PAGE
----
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The Missing Generation: Exploring AIDS Loss in Dance

The Missing Generation: Exploring AIDS Loss in Dance


A groundbreaking dance performance about survivors of the early AIDS epidemic premieres this week. Here's why you shouldn't miss it.

AIDS. There was a time in America when those four-letters were enough to spark panic — even among educated medical professionals. Back in the 1980s and 1990s, little about the disease was known — except that it was ravaging the queer and trans community. Within months of being diagnosed, tens of thousands of once healthy and vibrant individuals withered and died.

“There was so much terror,” says Sean Dorsey, the award-winning dancer and choreographer behind the AIDS history performance, The Missing Generation, premiering this week in San Francisco. “So much mass death and grief that people individually had to pack away just to keep functioning.”

Today an HIV diagnosis is no longer a death sentence and it can be easy to forget what those dark days were really like. But the gay, bi, and trans men and women who contracted HIV and survived that period will never forget. And Dorsey doesn’t want you to either.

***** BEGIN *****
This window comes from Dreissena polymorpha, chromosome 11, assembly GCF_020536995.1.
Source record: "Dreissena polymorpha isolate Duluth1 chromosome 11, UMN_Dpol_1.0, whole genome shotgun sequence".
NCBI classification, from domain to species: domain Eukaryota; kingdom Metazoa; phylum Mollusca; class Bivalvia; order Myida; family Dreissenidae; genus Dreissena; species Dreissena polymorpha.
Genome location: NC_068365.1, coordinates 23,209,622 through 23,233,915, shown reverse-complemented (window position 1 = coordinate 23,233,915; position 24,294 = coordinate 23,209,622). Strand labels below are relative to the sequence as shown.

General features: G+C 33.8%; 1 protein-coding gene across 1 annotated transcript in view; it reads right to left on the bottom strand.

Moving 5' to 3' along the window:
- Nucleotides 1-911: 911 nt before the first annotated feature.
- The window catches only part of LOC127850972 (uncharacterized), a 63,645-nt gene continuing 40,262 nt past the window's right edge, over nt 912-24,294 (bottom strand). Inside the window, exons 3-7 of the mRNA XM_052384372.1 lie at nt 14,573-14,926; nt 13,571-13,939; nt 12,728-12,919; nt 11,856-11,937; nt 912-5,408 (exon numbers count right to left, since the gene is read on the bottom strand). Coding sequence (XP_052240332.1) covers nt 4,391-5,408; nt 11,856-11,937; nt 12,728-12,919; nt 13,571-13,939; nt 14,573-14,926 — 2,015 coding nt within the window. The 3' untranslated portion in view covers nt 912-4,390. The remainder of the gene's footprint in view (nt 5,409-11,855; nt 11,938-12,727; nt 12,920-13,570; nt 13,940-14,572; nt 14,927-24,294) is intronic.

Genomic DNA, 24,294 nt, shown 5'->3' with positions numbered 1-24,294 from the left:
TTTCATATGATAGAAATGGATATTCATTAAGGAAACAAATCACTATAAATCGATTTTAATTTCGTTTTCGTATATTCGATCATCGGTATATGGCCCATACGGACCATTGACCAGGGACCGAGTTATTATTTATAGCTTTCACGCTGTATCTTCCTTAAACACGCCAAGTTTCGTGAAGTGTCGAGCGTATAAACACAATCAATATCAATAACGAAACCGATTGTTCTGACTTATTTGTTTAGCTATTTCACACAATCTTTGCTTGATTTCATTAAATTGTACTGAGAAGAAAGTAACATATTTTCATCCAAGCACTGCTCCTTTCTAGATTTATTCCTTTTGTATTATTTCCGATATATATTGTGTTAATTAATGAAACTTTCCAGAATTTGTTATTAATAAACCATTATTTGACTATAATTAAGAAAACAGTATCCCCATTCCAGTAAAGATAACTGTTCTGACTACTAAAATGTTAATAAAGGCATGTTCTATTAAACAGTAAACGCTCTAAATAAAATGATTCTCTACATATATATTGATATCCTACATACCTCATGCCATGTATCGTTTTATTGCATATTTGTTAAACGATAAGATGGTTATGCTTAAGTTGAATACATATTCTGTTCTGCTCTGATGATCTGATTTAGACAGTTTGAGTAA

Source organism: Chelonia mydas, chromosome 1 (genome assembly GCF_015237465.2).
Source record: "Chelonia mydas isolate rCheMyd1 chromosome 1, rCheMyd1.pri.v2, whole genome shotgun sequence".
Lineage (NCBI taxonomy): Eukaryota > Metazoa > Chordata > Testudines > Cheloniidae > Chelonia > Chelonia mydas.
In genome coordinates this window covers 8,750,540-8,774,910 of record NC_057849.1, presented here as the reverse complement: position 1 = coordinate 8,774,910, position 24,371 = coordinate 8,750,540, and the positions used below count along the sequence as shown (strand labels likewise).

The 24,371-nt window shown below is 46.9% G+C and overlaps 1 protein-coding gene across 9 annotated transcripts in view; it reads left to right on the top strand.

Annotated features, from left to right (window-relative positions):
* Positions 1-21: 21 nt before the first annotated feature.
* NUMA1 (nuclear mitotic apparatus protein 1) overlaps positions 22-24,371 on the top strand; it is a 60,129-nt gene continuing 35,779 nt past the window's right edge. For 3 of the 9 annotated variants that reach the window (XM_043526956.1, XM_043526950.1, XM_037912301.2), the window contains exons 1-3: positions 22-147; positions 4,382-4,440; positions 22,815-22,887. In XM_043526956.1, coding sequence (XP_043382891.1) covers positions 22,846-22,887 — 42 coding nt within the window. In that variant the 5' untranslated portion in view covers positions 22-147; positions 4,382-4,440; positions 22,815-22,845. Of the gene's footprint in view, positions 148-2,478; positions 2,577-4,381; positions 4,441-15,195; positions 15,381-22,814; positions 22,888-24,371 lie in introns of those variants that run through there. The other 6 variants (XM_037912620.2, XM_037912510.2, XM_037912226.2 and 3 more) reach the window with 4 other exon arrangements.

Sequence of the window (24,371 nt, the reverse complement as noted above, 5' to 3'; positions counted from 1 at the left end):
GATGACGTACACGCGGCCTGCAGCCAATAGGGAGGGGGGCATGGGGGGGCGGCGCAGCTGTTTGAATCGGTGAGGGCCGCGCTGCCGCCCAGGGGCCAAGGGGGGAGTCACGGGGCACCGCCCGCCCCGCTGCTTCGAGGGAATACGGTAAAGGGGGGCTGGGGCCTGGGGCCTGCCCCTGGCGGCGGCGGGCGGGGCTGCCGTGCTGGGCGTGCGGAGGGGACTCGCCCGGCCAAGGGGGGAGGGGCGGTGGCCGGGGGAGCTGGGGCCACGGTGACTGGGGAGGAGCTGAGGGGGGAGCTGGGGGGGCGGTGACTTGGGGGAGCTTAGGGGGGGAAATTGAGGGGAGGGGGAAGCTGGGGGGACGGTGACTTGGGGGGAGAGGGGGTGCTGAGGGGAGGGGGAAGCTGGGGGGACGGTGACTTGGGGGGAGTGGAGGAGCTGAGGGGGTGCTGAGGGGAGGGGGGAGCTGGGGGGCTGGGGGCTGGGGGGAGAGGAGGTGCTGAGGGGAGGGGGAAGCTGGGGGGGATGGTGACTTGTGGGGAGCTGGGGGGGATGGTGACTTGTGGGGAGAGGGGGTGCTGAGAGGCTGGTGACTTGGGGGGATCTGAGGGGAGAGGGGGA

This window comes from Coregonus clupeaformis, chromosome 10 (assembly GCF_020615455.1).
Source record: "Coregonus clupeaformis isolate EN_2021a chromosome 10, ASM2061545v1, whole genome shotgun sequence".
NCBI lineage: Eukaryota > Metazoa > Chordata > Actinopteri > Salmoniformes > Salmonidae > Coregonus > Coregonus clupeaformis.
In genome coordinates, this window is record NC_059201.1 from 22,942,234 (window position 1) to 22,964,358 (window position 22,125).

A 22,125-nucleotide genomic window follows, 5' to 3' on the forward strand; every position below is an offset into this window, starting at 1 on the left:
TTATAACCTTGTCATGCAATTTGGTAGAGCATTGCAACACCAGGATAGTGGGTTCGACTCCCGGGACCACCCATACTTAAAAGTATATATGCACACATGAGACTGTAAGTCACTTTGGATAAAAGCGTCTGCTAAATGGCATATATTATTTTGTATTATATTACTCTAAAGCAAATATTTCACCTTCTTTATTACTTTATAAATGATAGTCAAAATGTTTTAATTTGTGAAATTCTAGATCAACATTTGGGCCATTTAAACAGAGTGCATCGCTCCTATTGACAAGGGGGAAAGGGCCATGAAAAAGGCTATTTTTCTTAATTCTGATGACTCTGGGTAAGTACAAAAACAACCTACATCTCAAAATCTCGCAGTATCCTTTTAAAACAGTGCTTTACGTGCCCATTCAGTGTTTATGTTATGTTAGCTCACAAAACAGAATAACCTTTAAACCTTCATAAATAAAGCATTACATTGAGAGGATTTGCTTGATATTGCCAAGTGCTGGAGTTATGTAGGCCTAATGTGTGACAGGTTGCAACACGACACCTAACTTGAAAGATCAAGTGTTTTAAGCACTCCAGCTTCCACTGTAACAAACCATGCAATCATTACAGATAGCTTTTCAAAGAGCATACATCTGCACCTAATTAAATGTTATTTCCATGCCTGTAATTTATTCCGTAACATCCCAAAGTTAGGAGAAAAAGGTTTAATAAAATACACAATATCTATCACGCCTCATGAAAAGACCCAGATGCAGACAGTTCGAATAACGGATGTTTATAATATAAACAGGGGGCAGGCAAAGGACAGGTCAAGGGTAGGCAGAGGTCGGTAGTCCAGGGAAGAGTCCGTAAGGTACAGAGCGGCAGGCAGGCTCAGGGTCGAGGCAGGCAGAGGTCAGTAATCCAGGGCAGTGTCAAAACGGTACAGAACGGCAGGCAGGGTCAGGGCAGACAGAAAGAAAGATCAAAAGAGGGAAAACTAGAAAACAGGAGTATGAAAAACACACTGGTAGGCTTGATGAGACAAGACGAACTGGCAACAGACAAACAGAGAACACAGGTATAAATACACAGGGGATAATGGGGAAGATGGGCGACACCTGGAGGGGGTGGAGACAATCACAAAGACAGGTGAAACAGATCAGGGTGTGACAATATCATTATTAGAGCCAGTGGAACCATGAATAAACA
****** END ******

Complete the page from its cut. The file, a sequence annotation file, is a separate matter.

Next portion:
“I think our culture has largely turned our backs — not just on the early AIDS epidemic, but also on the generation of survivors who lived through those terrifying early years.”

Dorsey wanted to address that grief and loss and felt he needed to do so sooner than later.

“There is an incredible urgency to undertaking this project now,” he says. “During my lifetime, we will see the passing of the last generation of people who actually experienced the early years of the AIDS epidemic first-hand. We are already rapidly losing our community’s stories.

That feeling of urgency spurred Dorsey to craft The Missing Generation, and give voice to those who lived to tell. 

“I wanted to capture and share part of this important history and reckon with the loss and grief this generation endured. And to collectively face this history and grieve and heal together. As a trans person, I’m also passionate about documenting and sharing transgender experiences of early AIDS. Despite being decimated by the early epidemic, trans women have been all but forgotten in most AIDS histories and narratives. Bringing these stories forward is really important to me.”

To prepare for creating this dance, Dorsey embarked on a “life-changing” journey: he spent two years traveling the country and recording the stories of survivors of the early AIDS epidemic.

“The people I met with were extraordinary,” he says. “These are people who lost dozens, hundreds, as many as a thousand friends and lovers and clients and patients and family; and the heart, warmth, generosity, humor, intelligence, insight and wisdom that everyone shared blew my heart wide open.”